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And one more (this time with a “helpful” response):
> It's not clear to me what “normalized” means. Can you be specific about what normalization rules you are
> referring to? In what way is my schema not normalized?
Normalization: The process of replacing duplicate things with a reference to the original thing.
For example, given “john is-a person” and “john obeys army,” one observes that the “john” in the second sentence is a
duplicate of “john” in the first sentence. Using the means provided by your system, the second sentence should be stored
as “ - >john obeys army.”
As I'm sure you noticed, the quotes in the previous section were expressed for the most part in the familiar “user
friendly” terminology of tables, rows, and columns (or fields). In this topic, by contrast, I'll tend to favor the more
formal terms relation , tuple (usually pronounced to rhyme with couple ), and attribute . I apologize if this decision
on my part makes the text a little harder to follow, but I do have my reasons. As I said in SQL and Relational
Theory: 1
I'm generally sympathetic to the idea of using more user friendly terms, if they can help make the ideas more palatable.
In the case at hand, however, it seems to me that, regrettably, they don't make the ideas more palatable; instead, they
distort them, and in fact do the cause of genuine understanding a grave disservice. The truth is, a relation is not a table, a
tuple is not a row, and an attribute is not a column. And while it might be acceptable to pretend otherwise in informal
contexts—indeed, I often do exactly that myself—I would argue that it's acceptable only if we all understand that the
more user friendly terms are just an approximation to the truth and fail overall to capture the essence of what's really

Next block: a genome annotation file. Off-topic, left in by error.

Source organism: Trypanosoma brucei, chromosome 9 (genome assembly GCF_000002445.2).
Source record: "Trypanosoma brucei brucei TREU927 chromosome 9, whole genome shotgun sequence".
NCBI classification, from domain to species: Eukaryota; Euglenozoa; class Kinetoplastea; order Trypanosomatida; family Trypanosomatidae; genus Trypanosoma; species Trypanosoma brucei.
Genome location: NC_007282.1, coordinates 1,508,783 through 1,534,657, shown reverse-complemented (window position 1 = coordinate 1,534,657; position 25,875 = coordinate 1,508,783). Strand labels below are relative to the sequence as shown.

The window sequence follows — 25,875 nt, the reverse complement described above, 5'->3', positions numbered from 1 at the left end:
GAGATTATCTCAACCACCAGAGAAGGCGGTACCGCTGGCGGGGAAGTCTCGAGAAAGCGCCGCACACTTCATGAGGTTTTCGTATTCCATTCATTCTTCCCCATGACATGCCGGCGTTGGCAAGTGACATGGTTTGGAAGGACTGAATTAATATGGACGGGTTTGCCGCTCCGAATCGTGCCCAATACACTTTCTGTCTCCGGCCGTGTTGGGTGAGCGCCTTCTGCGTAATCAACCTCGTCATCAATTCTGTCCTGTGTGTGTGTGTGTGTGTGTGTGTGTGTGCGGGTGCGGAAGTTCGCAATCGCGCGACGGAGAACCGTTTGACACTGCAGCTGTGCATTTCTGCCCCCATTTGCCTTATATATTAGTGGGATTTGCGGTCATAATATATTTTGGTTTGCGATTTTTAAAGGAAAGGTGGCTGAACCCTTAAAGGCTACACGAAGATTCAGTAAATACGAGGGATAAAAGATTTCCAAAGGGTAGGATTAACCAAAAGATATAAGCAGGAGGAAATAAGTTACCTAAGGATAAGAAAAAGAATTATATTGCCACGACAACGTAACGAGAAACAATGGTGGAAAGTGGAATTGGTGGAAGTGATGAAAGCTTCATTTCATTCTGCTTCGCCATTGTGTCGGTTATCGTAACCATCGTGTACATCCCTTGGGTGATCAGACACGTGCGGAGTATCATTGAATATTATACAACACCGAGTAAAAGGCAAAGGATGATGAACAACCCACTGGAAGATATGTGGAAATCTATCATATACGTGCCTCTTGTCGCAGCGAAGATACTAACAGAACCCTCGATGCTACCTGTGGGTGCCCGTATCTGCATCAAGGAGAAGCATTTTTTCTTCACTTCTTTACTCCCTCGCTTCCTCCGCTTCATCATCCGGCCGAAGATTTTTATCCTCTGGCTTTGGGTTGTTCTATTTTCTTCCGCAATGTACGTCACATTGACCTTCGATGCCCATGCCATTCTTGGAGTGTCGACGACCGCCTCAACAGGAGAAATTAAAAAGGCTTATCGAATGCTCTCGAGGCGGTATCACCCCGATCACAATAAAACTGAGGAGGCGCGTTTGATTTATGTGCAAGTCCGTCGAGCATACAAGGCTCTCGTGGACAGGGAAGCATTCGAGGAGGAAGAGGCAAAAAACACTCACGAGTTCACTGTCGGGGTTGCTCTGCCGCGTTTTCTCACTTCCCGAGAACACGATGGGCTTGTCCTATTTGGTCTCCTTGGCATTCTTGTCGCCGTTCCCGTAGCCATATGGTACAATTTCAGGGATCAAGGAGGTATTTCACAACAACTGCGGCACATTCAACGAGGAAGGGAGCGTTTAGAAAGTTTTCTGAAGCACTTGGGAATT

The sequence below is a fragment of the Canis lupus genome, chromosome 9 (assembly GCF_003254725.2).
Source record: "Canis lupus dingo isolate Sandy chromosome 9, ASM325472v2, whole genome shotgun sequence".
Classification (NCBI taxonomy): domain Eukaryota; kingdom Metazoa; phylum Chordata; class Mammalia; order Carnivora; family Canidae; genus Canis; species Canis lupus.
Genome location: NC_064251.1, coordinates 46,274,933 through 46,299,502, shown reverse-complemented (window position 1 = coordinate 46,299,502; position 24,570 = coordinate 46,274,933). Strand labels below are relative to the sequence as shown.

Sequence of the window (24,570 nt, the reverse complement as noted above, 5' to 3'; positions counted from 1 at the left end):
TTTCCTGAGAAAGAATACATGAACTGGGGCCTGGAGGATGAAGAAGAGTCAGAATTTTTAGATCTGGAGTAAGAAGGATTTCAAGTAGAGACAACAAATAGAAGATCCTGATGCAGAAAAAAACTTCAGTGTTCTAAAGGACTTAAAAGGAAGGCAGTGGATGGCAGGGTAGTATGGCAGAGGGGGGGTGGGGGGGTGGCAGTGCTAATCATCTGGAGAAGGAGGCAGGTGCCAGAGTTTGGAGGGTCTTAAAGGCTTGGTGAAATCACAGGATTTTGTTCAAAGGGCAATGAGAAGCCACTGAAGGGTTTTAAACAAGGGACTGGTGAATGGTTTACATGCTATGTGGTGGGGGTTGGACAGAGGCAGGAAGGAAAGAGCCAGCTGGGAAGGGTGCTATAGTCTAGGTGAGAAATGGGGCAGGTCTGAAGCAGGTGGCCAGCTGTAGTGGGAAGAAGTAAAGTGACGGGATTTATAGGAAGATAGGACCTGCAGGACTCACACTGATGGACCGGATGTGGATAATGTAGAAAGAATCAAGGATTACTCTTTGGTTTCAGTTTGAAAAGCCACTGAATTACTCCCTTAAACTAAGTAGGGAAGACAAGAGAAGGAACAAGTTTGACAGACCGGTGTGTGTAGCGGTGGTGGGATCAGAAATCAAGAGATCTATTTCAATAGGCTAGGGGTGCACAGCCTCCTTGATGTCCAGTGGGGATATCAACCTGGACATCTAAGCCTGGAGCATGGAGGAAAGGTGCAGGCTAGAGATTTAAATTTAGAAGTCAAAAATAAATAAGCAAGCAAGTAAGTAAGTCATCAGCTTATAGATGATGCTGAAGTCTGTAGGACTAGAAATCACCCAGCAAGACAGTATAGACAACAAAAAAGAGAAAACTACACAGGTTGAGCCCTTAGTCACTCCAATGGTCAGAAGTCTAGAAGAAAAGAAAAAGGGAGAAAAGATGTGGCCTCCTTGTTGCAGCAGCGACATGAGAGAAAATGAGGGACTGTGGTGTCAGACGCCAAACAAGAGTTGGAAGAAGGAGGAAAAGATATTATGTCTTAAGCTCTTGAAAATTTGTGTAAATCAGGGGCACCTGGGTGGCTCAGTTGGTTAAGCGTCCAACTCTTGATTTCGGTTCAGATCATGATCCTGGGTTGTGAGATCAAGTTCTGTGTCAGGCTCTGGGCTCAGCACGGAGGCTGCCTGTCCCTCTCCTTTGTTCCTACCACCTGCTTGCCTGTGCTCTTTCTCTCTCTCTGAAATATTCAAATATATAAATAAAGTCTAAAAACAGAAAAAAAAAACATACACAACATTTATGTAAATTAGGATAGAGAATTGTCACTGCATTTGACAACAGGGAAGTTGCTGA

going on. To put it another way, if you do understand the true state of affairs, then judicious use of the user friendly
terms can be a good idea; but in order to learn and appreciate that true state of affairs in the first place, you really do need
to come to grips with the formal terms.
To the foregoing, let me add that (as I said in the preface) I do assume you know exactly what relations , attributes ,
and tuples are!—though in fact formal definitions of these constructs can be found in Chapter 5.
There's another terminological matter I need to get out of the way, too. The relational model is, of course, a
data model. Unfortunately, however, this latter term has two quite distinct meanings in the database world. 2 The
first and more fundamental one is this:
Definition: A data model (first sense) is an abstract, self-contained, logical definition of the data structures,
data operators, and so forth, that together make up the abstract machine with which users interact.
This is the meaning we have in mind when we talk about the relational model in particular: The data structures in
the relational model are relations, of course, and the data operators are the relational operators projection, join, and
1 I remind you from the preface that throughout this topic I use SQL and Relational Theory as an abbreviated form of reference to my topic SQL
and Relational Theory: How to Write Accurate SQL Code (2nd edition, O'Reilly, 2012).
2 This observation is undeniably correct. However, one reviewer wanted me to add that the two meanings can be thought of as essentially the
same concept at different levels of abstraction.
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